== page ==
This garden in Normandy, France, uses river sand for landscaping the many paths. It introduces a more relaxed feel to the geometric layout and contrasts perfectly with the hard lines of the topiary planting too.
As the name suggests, river sand is normally collected from the beds and banks of rivers. It has a smooth, rounded and fine quality, which results in a pleasing look when landscaping with sand. Why not add to the overall look by trying some of our suggestions for landscaping with river rocks too?
10. Surround oversized planters with sand
Introducing just a small amount of sand can really lighten the look of your plot. Try including a section of sand inset into an area of the patio or as a feature of flowerbeds. Then add richly planted container gardening ideas featuring grasses and mixed flowering perennials. It's one of the easiest ways to try the landscaping with sand trend without a lot of hard work.
What type of sand is best for landscaping?
The best type of sand for landscaping varies according to what project you have in mind. The color of the other materials being used in the landscaping project is important too, as is the color of the sand itself as there's quite a choice available.
The best sand for landscaping is generally considered to be white sand, which has a unique bright texture, which makes it popular. White sand has little to no color inconsistency which means you end up with a uniform look too.
White sand particles are also fine and a consistent size, which means it can be relatively comfortable to walk on and work with. This is in contrast to other sand types where the size and the texture may have a lot of variation, making it more difficult to landscape with.
White sand can be used for a variety of projects as compared to other sand types. White sand is also used for sandboxes as its fine texture is ideal for play areas.
Here are the other main types of sand you might want to know about too:
- Mason sand should be used for pavers, patios, pools and mixing with mortar and concrete for laying stone and bricks. This type of sand is the perfect foundation for landscaping projects.
- Concrete sand is is used as a leveling medium or a base layer for raised patios, ground pools and walkways. It's a mix of cement and sand.
- Horticultural sand is very gritty, made from crushed granite, quartz or sandstone. It's also known as sharp sand, coarse sand, or quartz sand. When used for plants or in garden planters, sand consists of both large and small particles.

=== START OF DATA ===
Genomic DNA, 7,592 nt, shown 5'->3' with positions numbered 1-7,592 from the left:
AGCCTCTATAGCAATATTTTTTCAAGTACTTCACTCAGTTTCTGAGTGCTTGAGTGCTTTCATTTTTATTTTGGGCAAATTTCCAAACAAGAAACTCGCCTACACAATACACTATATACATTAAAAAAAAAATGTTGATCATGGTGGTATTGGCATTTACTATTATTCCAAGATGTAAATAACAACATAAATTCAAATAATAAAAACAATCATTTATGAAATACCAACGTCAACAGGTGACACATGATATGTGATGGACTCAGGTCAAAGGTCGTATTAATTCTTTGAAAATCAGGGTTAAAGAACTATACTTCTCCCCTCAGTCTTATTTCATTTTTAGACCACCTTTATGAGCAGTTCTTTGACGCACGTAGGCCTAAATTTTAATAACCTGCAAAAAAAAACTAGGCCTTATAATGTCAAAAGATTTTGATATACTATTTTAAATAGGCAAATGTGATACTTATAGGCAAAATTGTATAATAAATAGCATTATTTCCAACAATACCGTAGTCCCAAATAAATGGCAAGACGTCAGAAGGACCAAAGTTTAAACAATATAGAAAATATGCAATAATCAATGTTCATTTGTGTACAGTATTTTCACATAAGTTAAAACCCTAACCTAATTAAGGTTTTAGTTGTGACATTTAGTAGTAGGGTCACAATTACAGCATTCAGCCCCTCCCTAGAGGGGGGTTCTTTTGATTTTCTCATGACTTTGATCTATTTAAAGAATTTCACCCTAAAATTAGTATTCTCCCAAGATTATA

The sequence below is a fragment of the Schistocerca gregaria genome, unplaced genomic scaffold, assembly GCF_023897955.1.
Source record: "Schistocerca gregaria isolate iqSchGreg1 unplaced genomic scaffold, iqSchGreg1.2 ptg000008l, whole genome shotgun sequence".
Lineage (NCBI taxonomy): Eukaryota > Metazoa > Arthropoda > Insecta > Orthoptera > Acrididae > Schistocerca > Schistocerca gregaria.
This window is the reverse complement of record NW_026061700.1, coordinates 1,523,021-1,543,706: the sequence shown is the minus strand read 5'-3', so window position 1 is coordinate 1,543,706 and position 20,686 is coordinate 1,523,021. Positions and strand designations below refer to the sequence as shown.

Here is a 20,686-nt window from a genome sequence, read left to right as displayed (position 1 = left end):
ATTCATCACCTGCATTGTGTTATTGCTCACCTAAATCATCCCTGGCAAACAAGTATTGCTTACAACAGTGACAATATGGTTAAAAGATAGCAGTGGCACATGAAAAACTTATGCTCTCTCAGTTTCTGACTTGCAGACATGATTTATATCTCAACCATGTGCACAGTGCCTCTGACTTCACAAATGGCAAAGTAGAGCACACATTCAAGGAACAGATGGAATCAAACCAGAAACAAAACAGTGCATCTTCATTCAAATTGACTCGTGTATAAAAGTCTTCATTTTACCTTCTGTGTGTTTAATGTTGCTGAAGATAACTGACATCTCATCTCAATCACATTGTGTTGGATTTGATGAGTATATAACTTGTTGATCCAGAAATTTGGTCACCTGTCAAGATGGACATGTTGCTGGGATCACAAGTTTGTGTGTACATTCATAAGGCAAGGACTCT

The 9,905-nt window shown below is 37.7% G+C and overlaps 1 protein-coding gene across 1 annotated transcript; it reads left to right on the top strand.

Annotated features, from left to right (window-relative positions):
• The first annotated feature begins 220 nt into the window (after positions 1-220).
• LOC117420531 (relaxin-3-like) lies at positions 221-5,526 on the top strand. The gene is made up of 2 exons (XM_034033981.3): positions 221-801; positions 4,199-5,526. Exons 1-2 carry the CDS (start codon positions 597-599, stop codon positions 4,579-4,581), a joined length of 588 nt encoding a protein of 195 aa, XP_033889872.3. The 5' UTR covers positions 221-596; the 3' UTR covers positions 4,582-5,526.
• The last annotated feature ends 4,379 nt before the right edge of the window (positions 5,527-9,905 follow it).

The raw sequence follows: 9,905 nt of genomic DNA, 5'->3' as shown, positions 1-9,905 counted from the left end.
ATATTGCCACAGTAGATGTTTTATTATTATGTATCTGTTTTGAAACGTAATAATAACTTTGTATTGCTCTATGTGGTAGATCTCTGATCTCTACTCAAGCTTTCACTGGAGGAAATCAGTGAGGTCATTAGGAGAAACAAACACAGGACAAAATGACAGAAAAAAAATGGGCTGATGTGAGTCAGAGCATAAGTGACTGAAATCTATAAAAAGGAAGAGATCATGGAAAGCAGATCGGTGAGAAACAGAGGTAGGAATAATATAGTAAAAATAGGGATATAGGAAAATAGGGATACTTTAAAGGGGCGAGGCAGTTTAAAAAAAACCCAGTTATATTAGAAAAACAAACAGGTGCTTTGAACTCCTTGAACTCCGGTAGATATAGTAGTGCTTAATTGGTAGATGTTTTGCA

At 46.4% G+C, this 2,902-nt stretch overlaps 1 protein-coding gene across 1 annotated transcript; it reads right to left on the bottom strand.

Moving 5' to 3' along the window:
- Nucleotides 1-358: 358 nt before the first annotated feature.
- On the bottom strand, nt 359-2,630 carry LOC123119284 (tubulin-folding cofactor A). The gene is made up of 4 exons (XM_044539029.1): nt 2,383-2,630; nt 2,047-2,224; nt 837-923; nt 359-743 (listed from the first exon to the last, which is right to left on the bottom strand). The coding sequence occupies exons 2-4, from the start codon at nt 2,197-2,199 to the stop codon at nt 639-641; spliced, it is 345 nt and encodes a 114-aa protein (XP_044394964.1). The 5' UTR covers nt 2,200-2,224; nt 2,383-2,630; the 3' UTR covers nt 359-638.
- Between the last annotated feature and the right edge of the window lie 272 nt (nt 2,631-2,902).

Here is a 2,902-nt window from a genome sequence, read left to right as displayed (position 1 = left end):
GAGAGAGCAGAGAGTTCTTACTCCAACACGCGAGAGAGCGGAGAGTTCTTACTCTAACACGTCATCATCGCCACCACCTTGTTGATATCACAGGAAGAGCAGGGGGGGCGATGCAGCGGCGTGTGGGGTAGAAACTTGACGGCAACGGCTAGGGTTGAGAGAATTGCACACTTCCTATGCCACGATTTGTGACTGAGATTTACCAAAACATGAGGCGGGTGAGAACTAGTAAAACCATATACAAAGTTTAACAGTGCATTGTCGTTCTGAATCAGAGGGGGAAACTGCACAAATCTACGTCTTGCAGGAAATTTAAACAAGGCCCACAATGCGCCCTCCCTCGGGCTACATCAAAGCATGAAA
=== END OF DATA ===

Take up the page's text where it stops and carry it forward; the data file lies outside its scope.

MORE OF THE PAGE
- Lawn sand is a mixture of sulphate of ammonia, sulphate of iron and fine sand. It's spread on the lawn as a method for how to get rid of lawn moss and to give the lawn a boost, as sulphate of ammonia is a high-nitrogen fertilizer your lawn will love. It's of no use elsewhere in the garden. If you add it to clay soil to improve drainage, for example, it will overload your plants and vegetables with nitrogen, giving you too much leaf and too few flowers.
Is sand good around plants?
There are lots of plants and flowers that thrive in extremely sandy soil. Sand creates pockets of air, increasing aeration, drainage and generally loosening up the soil. This is especially helpful for plants with fine roots.
If you're looking for ways of landscaping with evergreens or landscaping with flowers, be sure to factor in what works with sand too. Here are some of our favorite sand lovers which includes a mix of shrubs, climbers and perennials to choose from.
- Kniphofia (red hot poker)
Lifestyle journalist Sarah Wilson has been writing about gardens since 2015. She's written for Gardeningetc.com, Livingetc, Homes & Gardens, Easy Gardens and Modern Gardens magazines. Her first job on glossy magazines was at Elle, during which time a visit to the legendary La Colombe d'Or in St-Paul-de-Vence led to an interest in all things gardening. Later as lifestyle editor at Country Homes & Interiors magazine the real pull was the run of captivating country gardens that were featured. Having studied introductory garden and landscape design as well as a course in floristry she is currently putting the skills learned to good use in her own space where the dream is establishing a cutting garden.